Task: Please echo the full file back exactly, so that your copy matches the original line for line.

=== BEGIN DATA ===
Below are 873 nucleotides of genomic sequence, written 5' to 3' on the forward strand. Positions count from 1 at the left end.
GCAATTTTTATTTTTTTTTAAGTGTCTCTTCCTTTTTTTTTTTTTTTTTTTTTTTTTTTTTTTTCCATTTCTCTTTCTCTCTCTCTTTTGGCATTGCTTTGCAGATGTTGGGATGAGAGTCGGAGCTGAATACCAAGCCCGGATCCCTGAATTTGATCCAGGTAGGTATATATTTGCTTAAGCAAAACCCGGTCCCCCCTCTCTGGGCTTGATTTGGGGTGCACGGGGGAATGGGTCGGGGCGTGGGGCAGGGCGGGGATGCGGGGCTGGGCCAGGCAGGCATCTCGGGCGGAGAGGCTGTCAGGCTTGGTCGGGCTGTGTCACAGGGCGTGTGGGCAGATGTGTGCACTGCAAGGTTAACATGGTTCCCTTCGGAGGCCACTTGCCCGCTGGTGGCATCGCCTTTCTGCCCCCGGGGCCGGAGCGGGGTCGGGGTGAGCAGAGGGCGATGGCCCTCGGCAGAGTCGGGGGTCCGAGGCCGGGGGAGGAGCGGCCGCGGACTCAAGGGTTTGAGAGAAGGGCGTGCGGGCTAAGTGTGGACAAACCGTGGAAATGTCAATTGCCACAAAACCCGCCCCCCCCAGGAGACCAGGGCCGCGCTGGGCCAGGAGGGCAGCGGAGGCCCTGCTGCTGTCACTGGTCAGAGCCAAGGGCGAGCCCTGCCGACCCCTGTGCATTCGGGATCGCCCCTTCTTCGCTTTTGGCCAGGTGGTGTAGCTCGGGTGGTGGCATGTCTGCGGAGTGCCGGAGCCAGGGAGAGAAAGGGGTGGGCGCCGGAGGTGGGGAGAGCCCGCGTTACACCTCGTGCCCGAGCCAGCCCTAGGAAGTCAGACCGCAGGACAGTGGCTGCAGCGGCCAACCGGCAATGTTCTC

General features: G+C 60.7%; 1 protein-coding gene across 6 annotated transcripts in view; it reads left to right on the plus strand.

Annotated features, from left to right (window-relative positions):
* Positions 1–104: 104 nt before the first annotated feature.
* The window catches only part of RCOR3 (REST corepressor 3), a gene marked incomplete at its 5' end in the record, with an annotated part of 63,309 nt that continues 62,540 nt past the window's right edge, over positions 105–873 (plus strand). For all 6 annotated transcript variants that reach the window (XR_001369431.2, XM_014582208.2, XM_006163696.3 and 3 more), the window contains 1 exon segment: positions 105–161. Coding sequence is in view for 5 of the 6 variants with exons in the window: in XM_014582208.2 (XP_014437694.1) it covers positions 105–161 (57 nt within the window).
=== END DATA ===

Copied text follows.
Below are 873 nucleotides of genomic sequence, written 5' to 3' on the forward strand. Positions count from 1 at the left end.
GCAATTTTTATTTTTTTTTAAGTGTCTCTTCCTTTTTTTTTTTTTTTTTTTTTTTTTTTTTTTTCCATTTCTCTTTCTCTCTCTCTTTTGGCATTGCTTTGCAGATGTTGGGATGAGAGTCGGAGCTGAATACCAAGCCCGGATCCCTGAATTTGATCCAGGTAGGTATATATTTGCTTAAGCAAAACCCGGTCCCCCCTCTCTGGGCTTGATTTGGGGTGCACGGGGGAATGGGTCGGGGCGTGGGGCAGGGCGGGGATGCGGGGCTGGGCCAGGCAGGCATCTCGGGCGGAGAGGCTGTCAGGCTTGGTCGGGCTGTGTCACAGGGCGTGTGGGCAGATGTGTGCACTGCAAGGTTAACATGGTTCCCTTCGGAGGCCACTTGCCCGCTGGTGGCATCGCCTTTCTGCCCCCGGGGCCGGAGCGGGGTCGGGGTGAGCAGAGGGCGATGGCCCTCGGCAGAGTCGGGGGTCCGAGGCCGGGGGAGGAGCGGCCGCGGACTCAAGGGTTTGAGAGAAGGGCGTGCGGGCTAAGTGTGGACAAACCGTGGAAATGTCAATTGCCACAAAACCCGCCCCCCCCAGGAGACCAGGGCCGCGCTGGGCCAGGAGGGCAGCGGAGGCCCTGCTGCTGTCACTGGTCAGAGCCAAGGGCGAGCCCTGCCGACCCCTGTGCATTCGGGATCGCCCCTTCTTCGCTTTTGGCCAGGTGGTGTAGCTCGGGTGGTGGCATGTCTGCGGAGTGCCGGAGCCAGGGAGAGAAAGGGGTGGGCGCCGGAGGTGGGGAGAGCCCGCGTTACACCTCGTGCCCGAGCCAGCCCTAGGAAGTCAGACCGCAGGACAGTGGCTGCAGCGGCCAACCGGCAATGTTCTC

General features: G+C 60.7%; 1 protein-coding gene across 6 annotated transcripts in view; it reads left to right on the plus strand.

Annotated features, from left to right (window-relative positions):
* Positions 1–104: 104 nt before the first annotated feature.
* The window catches only part of RCOR3 (REST corepressor 3), a gene marked incomplete at its 5' end in the record, with an annotated part of 63,309 nt that continues 62,540 nt past the window's right edge, over positions 105–873 (plus strand). For all 6 annotated transcript variants that reach the window (XR_001369431.2, XM_014582208.2, XM_006163696.3 and 3 more), the window contains 1 exon segment: positions 105–161. Coding sequence is in view for 5 of the 6 variants with exons in the window: in XM_014582208.2 (XP_014437694.1) it covers positions 105–161 (57 nt within the window).